The CPM steels are bound to be more consistent in quality than 440A due to the way they're manufactured also. Crucible particle metallurgy is whats used to produce it. Theres a great article explaining on benchmade's website.
440A however is still pretty much just melted together and then sheared into strips or hot rolled as far as I know. Its cheaper because of the lower cost of production and the smaller number of elements involved in the alloy.
440A may be a big step up from some other steels, especially if heat treated properly, but its not nearly as good as 440V. If you ask me, especially when it comes to tools, buy good qualtiy and buy it once. Instead of buying cheap and buying it often.
Of course, I mean never need to replace it, you definitely should buy lots of knives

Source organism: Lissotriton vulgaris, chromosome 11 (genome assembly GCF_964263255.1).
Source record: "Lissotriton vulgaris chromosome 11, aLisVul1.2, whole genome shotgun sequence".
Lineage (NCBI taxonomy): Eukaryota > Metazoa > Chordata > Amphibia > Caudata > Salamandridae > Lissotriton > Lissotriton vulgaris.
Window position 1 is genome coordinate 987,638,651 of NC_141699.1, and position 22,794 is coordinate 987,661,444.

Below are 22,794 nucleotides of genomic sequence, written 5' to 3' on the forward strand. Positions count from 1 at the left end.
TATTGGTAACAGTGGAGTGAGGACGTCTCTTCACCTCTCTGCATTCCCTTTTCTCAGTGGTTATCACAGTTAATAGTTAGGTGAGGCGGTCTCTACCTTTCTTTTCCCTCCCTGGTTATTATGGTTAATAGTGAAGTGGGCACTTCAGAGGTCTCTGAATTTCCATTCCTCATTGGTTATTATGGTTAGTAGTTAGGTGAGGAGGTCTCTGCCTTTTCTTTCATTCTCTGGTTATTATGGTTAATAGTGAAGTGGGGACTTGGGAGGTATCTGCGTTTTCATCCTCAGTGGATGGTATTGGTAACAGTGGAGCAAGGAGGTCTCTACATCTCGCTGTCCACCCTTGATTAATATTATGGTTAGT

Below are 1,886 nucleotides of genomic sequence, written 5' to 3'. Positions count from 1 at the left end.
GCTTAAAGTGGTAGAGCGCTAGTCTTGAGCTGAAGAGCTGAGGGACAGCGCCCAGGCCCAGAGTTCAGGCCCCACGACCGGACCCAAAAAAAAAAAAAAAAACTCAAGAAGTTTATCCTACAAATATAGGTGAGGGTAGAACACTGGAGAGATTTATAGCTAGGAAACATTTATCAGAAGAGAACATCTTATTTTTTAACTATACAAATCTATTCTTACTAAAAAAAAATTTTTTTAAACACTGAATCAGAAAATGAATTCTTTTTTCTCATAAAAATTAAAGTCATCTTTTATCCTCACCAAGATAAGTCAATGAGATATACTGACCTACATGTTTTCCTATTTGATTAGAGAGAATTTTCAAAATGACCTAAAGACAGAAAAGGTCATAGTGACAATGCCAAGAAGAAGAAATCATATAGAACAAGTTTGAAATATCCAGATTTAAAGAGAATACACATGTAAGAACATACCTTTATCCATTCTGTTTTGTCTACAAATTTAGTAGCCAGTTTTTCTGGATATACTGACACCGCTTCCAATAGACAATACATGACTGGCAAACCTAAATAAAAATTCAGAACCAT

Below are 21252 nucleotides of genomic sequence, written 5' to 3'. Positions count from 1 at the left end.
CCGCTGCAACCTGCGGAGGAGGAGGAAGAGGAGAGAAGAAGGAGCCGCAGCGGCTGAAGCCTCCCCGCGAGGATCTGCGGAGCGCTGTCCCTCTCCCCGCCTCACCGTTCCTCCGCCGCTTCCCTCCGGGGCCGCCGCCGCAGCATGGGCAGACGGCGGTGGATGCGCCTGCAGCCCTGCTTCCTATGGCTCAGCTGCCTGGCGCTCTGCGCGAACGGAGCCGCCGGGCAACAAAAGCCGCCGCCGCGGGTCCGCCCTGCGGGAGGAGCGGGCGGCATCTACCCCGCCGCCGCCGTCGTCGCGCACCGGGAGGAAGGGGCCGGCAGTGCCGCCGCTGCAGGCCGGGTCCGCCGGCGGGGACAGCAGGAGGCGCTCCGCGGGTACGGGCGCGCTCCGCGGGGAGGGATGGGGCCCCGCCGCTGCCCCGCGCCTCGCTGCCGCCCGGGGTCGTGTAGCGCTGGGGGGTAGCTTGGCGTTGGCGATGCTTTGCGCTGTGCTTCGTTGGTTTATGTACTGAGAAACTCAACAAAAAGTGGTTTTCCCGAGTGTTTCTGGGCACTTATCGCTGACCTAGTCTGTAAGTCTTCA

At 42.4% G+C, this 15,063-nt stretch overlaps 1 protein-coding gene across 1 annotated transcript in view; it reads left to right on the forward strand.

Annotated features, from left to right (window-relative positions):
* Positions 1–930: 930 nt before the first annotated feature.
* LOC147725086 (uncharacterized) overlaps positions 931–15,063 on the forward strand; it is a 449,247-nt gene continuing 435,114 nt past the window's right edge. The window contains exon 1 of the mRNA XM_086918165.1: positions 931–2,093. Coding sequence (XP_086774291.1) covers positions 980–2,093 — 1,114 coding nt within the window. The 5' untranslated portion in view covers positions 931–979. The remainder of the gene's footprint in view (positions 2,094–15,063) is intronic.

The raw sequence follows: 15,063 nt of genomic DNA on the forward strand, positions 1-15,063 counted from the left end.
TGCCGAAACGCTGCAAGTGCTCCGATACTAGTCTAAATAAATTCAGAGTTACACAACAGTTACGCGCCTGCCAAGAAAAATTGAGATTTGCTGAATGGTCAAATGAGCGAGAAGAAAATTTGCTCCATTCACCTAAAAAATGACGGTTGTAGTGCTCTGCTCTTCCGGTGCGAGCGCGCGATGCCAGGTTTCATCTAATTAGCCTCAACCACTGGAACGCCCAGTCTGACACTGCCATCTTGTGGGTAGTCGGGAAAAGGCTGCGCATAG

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I may not be the sharpest knife in the drawer... but I've got the sharpest knife in the room.
 
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Styling, finishing, and personal appeal can all be good reasons for someone to by a certain knife but edge holding wise there is no comparison.440V just does happen to be at the very least five or six times better. Is this knife wanted to cut real well or maybe just a little ?
 
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Actually, I won't be doing a heckuva lot of cutting with it. I want a knife that has the following attributes: assisted opening (would prefer auto, but want to stay legal), super sharp, super reliable, super cool, super tough. About what everyone else wants huh?

I normally carry a Smith & Wesson SWAT in my pocket but would like a "high end" knife. Admittedly, Microtech makes a totally cool knife from what I've seen on the net, but the Missus would probably make it my ONLY Christmas present.